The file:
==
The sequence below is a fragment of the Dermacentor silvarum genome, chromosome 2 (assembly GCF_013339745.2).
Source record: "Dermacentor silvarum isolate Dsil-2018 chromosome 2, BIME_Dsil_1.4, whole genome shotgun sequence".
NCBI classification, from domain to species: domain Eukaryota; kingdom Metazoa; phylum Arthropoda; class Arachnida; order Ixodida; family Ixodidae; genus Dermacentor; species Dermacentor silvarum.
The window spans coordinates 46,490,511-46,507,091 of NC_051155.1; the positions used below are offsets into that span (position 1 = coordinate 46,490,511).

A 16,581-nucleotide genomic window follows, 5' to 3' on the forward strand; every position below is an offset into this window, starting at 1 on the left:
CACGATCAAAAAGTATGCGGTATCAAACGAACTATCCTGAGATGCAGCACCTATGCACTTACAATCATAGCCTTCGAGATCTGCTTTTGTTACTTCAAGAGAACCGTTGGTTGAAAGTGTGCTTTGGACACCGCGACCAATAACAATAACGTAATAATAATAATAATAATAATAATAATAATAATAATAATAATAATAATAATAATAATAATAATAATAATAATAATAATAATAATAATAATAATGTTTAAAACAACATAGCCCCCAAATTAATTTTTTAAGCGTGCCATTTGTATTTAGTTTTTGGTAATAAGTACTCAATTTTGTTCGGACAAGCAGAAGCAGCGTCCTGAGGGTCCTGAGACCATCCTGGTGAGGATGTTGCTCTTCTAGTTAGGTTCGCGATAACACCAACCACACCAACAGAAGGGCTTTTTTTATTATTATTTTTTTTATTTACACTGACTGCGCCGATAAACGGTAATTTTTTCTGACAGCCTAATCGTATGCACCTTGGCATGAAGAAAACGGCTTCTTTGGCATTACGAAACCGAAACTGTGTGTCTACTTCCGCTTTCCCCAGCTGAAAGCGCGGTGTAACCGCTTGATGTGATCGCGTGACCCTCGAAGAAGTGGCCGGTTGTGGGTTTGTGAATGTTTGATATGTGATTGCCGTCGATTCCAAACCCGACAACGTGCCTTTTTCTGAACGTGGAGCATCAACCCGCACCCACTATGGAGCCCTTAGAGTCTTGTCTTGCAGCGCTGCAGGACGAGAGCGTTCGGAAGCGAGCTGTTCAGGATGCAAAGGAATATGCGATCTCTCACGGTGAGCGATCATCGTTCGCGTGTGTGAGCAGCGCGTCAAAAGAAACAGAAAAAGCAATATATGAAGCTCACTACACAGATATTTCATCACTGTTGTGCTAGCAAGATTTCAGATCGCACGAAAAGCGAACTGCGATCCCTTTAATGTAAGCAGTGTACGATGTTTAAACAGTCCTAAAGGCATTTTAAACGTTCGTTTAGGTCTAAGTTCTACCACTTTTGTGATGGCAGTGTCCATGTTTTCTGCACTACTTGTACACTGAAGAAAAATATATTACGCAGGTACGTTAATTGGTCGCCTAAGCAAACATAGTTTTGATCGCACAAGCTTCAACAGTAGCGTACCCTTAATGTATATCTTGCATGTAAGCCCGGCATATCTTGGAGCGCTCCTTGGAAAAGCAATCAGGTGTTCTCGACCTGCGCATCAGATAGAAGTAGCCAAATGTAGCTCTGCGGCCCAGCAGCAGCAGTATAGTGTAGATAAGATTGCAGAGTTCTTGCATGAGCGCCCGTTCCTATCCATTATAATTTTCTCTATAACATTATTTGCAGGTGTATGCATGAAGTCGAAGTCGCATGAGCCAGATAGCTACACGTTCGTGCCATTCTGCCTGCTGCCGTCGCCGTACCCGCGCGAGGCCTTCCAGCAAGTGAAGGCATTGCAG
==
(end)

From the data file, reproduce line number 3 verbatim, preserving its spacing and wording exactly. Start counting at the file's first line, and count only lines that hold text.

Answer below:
NCBI classification, from domain to species: domain Eukaryota; kingdom Metazoa; phylum Arthropoda; class Arachnida; order Ixodida; family Ixodidae; genus Dermacentor; species Dermacentor silvarum.